Cara Ocobock, assistant professor of anthropology, received the Human Biology Association’s 2022 Michael A. Little Early Career Award for her significant contribution to the field of human biology and the promise of more.
“I’m excited, humbled and honored,” said Ocobock, who accepted the award honoring her research, teaching, and service at the Human Biology Association’s annual meeting last month in Denver.
She is the second Notre Dame anthropologist to earn the award in the last two years, after associate professor Lee Gettler won it in 2020.
Ocobock, a biological anthropologist, also directs Notre Dame’s Human Energetics Laboratory, is a fellow of the Eck Institute for Global Health and the Institute for Educational Initiatives, a concurrent faculty member in the Department of Gender Studies, and an affiliated faculty member with the Environmental Change Initiative and the minors in health, humanities, and society and sport, media, and culture.
Her research is at the intersection of metabolic physiology, evolution, culture, and behavior, and her contributions include revelations about how people adapt to extremes — of climate and physical activity.
In sub-Arctic Finland, when assessing cold adaptations of reindeer herders, Ocobock found that female reindeer herders had significantly higher resting metabolic rates (RMR) — which maintain core body temperature among cold climate populations — than males.
“That’s never been seen before,” she said.
Among the team’s numerous discoveries, it also learned that male herders had a high degree of individual RMR variability, but females did not.
The results, published in the American Journal of Human Biology, indicate possible sex-based differences in metabolic adaptations to cold climates within this population of herders, Ocobock said.
“I’m trying to get funding to go back there. We have an idea of what hormones drive this but we’re not sure,” she said. “Scientifically and personally, I really, really like it there. The cold and dark suit me fine.”
Understanding variations in energy expenditure is key to both addressing obesity and assessing how people’s unique life history strategies evolve in their respective — and changing — environment and climate.
“What resilience are they showing and what strategies can we learn globally?” she asked.
“Strong science communication, including conveying its importance as a process, is crucial in all aspects of my job — in research, teaching, and outreach.”
Ocobock has also made intriguing discoveries about people undertaking extreme physical activity. She and colleagues found that six athletes who ran one marathon per day for 140 days in the 2015 Race Across USA cut their mean marathon time by more than 63 minutes but didn’t have an accompanying increase in heart rate.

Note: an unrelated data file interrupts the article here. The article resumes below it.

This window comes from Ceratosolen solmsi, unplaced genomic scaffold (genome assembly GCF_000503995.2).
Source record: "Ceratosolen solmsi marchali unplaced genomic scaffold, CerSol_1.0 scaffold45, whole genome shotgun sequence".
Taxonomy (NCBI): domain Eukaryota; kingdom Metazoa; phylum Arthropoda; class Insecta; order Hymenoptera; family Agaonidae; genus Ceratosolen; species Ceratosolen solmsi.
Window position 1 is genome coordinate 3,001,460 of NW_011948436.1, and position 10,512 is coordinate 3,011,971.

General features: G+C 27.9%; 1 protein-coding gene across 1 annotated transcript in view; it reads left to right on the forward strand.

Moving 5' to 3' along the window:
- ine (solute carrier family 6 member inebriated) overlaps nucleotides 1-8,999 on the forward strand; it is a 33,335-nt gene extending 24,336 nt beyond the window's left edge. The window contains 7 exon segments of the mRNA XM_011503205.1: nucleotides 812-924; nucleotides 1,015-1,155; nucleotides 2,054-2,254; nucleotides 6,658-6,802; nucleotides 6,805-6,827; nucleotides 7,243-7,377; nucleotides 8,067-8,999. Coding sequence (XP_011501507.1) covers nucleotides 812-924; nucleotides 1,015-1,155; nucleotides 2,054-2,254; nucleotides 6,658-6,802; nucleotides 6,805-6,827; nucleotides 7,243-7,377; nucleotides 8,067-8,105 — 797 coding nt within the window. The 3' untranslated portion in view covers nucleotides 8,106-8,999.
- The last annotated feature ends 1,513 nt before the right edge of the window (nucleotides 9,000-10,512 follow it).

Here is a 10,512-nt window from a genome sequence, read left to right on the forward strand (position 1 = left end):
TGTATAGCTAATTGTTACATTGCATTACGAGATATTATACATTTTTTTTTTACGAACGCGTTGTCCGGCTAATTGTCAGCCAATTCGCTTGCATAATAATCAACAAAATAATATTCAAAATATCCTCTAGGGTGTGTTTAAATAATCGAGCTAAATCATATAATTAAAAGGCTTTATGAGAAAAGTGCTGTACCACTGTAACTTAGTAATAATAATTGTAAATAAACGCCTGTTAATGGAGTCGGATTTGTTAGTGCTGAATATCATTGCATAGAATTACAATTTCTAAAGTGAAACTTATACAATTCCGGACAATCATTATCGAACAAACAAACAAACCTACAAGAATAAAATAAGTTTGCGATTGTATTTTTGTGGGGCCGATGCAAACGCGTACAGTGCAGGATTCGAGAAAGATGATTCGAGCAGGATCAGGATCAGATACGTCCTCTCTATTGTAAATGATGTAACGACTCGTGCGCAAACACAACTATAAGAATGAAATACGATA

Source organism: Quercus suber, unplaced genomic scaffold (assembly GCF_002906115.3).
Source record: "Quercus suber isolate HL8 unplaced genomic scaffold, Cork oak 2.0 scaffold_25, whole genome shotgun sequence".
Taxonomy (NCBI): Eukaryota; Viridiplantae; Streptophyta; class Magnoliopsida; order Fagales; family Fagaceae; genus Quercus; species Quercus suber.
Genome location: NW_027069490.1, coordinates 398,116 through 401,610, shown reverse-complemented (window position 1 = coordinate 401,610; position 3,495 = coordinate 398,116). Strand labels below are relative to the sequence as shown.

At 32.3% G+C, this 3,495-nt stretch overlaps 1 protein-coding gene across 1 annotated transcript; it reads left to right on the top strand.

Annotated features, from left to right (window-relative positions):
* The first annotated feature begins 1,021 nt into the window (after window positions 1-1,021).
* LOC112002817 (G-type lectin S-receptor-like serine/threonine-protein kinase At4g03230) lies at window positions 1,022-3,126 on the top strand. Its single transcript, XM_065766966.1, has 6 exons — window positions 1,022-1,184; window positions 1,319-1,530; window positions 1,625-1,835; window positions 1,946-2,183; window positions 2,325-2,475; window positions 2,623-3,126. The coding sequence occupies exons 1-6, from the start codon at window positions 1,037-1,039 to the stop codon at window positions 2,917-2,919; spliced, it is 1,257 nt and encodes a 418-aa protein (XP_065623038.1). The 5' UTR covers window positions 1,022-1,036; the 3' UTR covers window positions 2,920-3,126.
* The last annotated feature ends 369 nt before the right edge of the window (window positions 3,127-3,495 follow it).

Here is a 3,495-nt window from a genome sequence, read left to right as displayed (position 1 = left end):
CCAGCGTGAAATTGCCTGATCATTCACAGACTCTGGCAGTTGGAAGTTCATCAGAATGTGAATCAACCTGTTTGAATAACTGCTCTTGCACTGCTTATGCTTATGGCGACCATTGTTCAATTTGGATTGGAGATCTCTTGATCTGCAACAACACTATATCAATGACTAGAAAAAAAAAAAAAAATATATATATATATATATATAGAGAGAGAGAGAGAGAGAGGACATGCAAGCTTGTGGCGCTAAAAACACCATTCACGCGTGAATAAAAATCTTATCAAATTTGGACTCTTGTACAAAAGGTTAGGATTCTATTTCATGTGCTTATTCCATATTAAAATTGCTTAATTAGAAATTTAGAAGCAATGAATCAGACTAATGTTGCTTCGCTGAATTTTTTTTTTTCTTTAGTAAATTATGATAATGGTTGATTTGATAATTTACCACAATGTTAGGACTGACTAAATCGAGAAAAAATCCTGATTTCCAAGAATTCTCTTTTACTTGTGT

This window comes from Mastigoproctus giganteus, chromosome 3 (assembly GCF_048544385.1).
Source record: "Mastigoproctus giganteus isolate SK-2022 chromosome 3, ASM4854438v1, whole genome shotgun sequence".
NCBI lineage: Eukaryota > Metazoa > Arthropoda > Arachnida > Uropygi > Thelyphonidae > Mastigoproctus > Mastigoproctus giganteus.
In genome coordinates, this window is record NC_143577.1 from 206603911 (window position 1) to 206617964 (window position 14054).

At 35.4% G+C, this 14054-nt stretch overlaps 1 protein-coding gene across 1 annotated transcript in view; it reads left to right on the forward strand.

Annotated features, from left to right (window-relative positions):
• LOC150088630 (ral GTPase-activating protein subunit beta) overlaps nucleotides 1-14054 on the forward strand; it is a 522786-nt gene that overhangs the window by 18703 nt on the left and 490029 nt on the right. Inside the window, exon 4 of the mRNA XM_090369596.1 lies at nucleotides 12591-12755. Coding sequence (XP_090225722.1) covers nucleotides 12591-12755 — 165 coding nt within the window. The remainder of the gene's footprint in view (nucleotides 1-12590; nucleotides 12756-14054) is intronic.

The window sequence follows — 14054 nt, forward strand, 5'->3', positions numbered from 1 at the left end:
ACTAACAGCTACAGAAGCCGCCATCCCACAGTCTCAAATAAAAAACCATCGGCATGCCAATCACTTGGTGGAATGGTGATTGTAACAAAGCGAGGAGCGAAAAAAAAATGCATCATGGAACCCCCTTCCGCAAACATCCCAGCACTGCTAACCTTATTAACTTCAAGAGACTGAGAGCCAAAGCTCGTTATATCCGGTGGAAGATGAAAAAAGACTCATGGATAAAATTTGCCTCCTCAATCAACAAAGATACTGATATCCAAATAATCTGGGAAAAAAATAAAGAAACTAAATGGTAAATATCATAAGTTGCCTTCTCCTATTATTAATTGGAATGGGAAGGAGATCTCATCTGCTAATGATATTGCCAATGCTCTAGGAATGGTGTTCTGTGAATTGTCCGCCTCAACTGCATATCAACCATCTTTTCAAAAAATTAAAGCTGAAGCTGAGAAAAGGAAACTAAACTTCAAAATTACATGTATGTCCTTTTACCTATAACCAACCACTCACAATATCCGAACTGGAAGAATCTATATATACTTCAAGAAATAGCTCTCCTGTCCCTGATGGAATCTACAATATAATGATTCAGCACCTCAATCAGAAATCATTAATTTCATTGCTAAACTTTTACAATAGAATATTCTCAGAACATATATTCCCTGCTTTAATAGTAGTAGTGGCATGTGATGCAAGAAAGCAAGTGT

For Ocobock, sports offer an interesting entry point into anthropology — they’re an opportunity to understand the discipline’s relevance to everyday life.
As a professor, Ocobock said her priority is to provide students — “who possess varied skills and different ways of learning” — with information that’s meaningful, engaging, and that will be relevant in their careers.
One course, Blood, Guts, and Glory: The Anthropology of Sports, covers broader social and cultural phenomena, the role of ritual in society, and how sports are used to both exclude and bring people together.
Ocobock, a former powerlifter, knows a lot about the latter. She persevered as male powerlifters at her former gym in New York state initially sexually harassed her, then eventually came to accept her.
Ocobock, who stopped lifting recently after being diagnosed with a broken back, realized that as an anthropologist she had “the perfect background” to reflect on the situation’s cultural and biological dynamics. And she wrote about the experience in “Sweating Through a Gym’s Gender Barriers” for Sapiens, an anthropology magazine.
“Change comes about slowly, one person at a time,” she wrote, “like trying to tear down an age-old mountain one fistful of rock a day.”
Ocobock is committed to sharing breakthroughs through other forms of outreach, as well.
Examples include her writing about sexism and testosterone regulations at the Olympics, and the Sausage of Science podcast she co-hosts with Christopher D. Lynn, a professor of anthropology at the University of Alabama. In each episode, they talk with graduate students and early career scientists about their research on topics such as the genetic history of the Americas, dental calculus, types of fat, immunity, and childhood cognition.
Last fall, Ocobock hosted female experts in anthropology, kinesiology, history, gender studies, political science, and digital media at her Strong As Feminist conference at Notre Dame to examine gender and intersectional identities.
Her outreach also extends to youth.
Earlier in the pandemic, when students were learning at home, Ocobock compiled a book of science experiments for her niece, Ruby. The packet included lists of needed materials, learning goals, descriptions of concepts, and profiles of female scientists. She’s since put Ruby’s Lab Manual online so more youth can take part.
“Strong science communication, including conveying its importance as a process, is crucial in all aspects of my job — in research, teaching, and outreach,” she said.
Originally published by al.nd.edu on April 20, 2022.at